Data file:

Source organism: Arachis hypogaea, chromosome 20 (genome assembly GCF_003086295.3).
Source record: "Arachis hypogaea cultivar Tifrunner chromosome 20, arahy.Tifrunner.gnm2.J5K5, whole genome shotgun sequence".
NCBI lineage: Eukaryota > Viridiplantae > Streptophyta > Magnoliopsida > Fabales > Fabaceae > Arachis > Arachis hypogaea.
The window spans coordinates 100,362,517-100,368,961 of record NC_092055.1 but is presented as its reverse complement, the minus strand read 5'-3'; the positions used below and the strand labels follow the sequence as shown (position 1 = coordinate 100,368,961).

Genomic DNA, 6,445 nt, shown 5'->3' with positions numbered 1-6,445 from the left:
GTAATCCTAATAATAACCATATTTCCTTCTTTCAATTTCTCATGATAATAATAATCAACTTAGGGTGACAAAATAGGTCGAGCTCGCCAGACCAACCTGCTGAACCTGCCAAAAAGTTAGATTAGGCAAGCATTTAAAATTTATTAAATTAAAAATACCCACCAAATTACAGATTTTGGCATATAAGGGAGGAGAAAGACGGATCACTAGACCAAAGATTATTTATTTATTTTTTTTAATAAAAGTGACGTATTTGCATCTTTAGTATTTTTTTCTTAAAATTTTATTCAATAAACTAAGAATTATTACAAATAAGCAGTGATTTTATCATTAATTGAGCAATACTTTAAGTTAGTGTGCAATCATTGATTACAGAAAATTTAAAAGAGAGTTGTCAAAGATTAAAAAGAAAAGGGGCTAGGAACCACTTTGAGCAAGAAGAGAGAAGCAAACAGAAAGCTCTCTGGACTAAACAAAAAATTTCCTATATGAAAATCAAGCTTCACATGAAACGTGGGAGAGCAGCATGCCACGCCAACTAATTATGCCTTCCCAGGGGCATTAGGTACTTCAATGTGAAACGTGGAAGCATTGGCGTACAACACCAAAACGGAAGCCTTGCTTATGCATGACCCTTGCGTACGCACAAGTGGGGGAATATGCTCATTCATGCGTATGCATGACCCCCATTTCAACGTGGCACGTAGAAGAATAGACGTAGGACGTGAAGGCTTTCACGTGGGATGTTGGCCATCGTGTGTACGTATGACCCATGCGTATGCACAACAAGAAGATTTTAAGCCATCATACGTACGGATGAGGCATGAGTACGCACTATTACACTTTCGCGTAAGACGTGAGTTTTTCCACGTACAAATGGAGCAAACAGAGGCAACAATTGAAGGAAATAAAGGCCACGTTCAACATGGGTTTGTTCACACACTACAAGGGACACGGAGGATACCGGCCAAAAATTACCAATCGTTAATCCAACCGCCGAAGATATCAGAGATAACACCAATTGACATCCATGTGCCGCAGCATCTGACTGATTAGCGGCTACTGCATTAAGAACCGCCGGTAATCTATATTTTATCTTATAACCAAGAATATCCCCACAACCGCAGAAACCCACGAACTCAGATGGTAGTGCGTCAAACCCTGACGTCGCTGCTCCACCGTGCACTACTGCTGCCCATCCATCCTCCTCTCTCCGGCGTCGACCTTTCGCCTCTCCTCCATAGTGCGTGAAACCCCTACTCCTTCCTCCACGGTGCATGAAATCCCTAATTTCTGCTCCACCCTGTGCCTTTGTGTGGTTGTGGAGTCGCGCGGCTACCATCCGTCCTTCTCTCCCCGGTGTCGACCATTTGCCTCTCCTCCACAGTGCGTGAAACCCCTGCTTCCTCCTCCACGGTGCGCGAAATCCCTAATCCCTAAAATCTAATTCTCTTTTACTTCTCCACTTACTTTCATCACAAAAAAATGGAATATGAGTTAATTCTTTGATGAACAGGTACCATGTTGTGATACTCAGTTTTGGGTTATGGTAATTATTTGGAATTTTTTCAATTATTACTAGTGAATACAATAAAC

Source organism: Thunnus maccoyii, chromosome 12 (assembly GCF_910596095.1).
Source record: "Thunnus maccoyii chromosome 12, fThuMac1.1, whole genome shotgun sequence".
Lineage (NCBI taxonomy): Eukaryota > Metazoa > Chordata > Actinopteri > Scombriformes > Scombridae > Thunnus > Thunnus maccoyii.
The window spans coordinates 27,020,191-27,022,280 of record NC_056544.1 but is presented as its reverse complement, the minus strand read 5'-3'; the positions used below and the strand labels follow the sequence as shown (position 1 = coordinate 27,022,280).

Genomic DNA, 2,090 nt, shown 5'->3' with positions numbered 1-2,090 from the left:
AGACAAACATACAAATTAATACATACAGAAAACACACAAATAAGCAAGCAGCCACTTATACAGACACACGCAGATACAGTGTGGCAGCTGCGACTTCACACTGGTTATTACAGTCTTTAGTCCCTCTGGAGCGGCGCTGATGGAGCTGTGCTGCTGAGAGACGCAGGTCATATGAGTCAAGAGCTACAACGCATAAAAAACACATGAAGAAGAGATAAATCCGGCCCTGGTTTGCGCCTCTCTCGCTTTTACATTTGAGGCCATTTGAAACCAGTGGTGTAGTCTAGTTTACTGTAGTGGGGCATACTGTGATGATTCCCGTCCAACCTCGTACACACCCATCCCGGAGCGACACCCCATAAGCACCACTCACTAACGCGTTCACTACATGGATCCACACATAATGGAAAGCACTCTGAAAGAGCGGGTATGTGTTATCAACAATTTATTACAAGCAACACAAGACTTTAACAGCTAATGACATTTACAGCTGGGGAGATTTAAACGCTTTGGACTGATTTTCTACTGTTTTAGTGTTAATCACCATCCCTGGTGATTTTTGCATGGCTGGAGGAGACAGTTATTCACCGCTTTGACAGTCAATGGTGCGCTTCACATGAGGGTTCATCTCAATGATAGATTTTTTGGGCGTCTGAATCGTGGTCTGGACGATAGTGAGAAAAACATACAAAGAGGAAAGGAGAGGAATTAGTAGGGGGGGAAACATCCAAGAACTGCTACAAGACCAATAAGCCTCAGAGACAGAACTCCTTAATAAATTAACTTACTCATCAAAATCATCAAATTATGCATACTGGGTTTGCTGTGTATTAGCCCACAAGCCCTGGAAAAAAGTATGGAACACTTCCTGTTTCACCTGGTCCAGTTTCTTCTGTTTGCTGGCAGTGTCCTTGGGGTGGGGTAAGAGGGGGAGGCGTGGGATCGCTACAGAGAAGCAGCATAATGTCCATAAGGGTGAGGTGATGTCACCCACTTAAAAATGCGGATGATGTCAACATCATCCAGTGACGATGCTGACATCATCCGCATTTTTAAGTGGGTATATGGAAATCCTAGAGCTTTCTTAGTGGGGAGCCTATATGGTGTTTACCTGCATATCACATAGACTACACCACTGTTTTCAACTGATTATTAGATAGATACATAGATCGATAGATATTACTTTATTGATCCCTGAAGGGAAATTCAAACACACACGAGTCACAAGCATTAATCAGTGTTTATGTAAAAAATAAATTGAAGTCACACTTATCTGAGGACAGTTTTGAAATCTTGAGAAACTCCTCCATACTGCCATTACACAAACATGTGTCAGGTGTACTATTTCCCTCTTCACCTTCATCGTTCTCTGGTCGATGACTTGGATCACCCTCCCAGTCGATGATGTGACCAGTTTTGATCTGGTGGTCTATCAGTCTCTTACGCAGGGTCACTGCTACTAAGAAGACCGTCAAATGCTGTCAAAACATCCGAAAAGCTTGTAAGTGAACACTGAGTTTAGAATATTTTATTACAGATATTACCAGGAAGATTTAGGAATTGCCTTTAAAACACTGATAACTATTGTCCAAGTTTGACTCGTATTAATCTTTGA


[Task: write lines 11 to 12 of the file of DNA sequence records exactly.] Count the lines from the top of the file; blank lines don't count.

Genomic DNA, 2,090 nt, shown 5'->3' with positions numbered 1-2,090 from the left:
AGACAAACATACAAATTAATACATACAGAAAACACACAAATAAGCAAGCAGCCACTTATACAGACACACGCAGATACAGTGTGGCAGCTGCGACTTCACACTGGTTATTACAGTCTTTAGTCCCTCTGGAGCGGCGCTGATGGAGCTGTGCTGCTGAGAGACGCAGGTCATATGAGTCAAGAGCTACAACGCATAAAAAACACATGAAGAAGAGATAAATCCGGCCCTGGTTTGCGCCTCTCTCGCTTTTACATTTGAGGCCATTTGAAACCAGTGGTGTAGTCTAGTTTACTGTAGTGGGGCATACTGTGATGATTCCCGTCCAACCTCGTACACACCCATCCCGGAGCGACACCCCATAAGCACCACTCACTAACGCGTTCACTACATGGATCCACACATAATGGAAAGCACTCTGAAAGAGCGGGTATGTGTTATCAACAATTTATTACAAGCAACACAAGACTTTAACAGCTAATGACATTTACAGCTGGGGAGATTTAAACGCTTTGGACTGATTTTCTACTGTTTTAGTGTTAATCACCATCCCTGGTGATTTTTGCATGGCTGGAGGAGACAGTTATTCACCGCTTTGACAGTCAATGGTGCGCTTCACATGAGGGTTCATCTCAATGATAGATTTTTTGGGCGTCTGAATCGTGGTCTGGACGATAGTGAGAAAAACATACAAAGAGGAAAGGAGAGGAATTAGTAGGGGGGGAAACATCCAAGAACTGCTACAAGACCAATAAGCCTCAGAGACAGAACTCCTTAATAAATTAACTTACTCATCAAAATCATCAAATTATGCATACTGGGTTTGCTGTGTATTAGCCCACAAGCCCTGGAAAAAAGTATGGAACACTTCCTGTTTCACCTGGTCCAGTTTCTTCTGTTTGCTGGCAGTGTCCTTGGGGTGGGGTAAGAGGGGGAGGCGTGGGATCGCTACAGAGAAGCAGCATAATGTCCATAAGGGTGAGGTGATGTCACCCACTTAAAAATGCGGATGATGTCAACATCATCCAGTGACGATGCTGACATCATCCGCATTTTTAAGTGGGTATATGGAAATCCTAGAGCTTTCTTAGTGGGGAGCCTATATGGTGTTTACCTGCATATCACATAGACTACACCACTGTTTTCAACTGATTATTAGATAGATACATAGATCGATAGATATTACTTTATTGATCCCTGAAGGGAAATTCAAACACACACGAGTCACAAGCATTAATCAGTGTTTATGTAAAAAATAAATTGAAGTCACACTTATCTGAGGACAGTTTTGAAATCTTGAGAAACTCCTCCATACTGCCATTACACAAACATGTGTCAGGTGTACTATTTCCCTCTTCACCTTCATCGTTCTCTGGTCGATGACTTGGATCACCCTCCCAGTCGATGATGTGACCAGTTTTGATCTGGTGGTCTATCAGTCTCTTACGCAGGGTCACTGCTACTAAGAAGACCGTCAAATGCTGTCAAAACATCCGAAAAGCTTGTAAGTGAACACTGAGTTTAGAATATTTTATTACAGATATTACCAGGAAGATTTAGGAATTGCCTTTAAAACACTGATAACTATTGTCCAAGTTTGACTCGTATTAATCTTTGA